If scientists’ dreams came true, everyday items such as mobile devices, clothing and vehicles would be equipped with flexible solar cells. A recent review article by researchers of Aalto University and University of Montreal reports on recent developments in the commercialization and mass production of flexible dye solar cells as well as highlights remaining challenges. The applicability for large-scale mass production, encapsulation of the cells, their durability, and their environmental net impact are among key issues discussed.
A key requirement for flexible solar cell technologies to be viable at industrial scale is that all components of the cells should lend themselves to roll-to-roll production. Recent development of, for instance, ink-jet printing is promising in this respect as it allows precise insertion of the dye and electrolyte components.
The encapsulation of a flexible cell poses a major challenge to manufacture. If encapsulation is insufficient, the liquid electrolyte can leak out of the cell or let impurities leak inside, which could considerably reduce the lifetime of the device. New innovations are required for joining the substrates together, since conventional approaches, such as glass-frit used in rigid devices, are unsuitable for flexible cells.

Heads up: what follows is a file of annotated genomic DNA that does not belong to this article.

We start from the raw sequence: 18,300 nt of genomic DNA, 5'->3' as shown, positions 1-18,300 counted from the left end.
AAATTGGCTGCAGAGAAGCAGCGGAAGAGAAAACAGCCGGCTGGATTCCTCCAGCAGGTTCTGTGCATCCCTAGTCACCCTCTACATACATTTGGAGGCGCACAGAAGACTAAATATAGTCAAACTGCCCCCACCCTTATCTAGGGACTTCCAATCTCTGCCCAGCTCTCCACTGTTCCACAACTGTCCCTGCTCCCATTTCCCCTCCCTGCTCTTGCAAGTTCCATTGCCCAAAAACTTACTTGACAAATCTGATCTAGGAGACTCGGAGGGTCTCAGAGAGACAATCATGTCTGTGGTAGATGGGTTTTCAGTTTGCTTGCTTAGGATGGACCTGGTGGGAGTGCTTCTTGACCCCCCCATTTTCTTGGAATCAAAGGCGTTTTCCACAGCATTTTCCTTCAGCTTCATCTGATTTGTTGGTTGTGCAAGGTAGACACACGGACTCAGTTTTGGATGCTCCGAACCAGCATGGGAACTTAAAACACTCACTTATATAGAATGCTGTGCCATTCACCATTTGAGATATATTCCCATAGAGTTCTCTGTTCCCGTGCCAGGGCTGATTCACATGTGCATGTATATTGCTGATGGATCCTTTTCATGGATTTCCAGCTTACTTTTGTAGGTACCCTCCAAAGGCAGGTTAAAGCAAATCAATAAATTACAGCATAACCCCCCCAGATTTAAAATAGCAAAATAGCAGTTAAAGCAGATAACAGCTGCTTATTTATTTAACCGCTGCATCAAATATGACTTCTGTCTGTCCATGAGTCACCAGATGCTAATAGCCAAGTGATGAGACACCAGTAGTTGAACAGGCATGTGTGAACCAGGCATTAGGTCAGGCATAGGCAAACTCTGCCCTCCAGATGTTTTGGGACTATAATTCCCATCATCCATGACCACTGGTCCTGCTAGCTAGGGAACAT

‘A prerequisite for commercialization is making the lifetime of devices adequate. Flexible solar cells are usually made on metals or plastics, and both come with perils: a metal may corrode, and plastics may allow water and other impurities to permeate,’ explains Dr. Kati Miettunen from Aalto University in Finland.
A future goal is the development of more stable options for flexible substrates, that would preferably come with a cheaper price and lesser environmental impact. New discoveries using biomaterials or a hybrid material with wood pulp as substrates for the cells could pave the way forward.
Kindly contributed by Kati Miettunen, Jaana Vapaavuori, Aapo Poskela, Armi Tiihonen, and Peter D. Lund.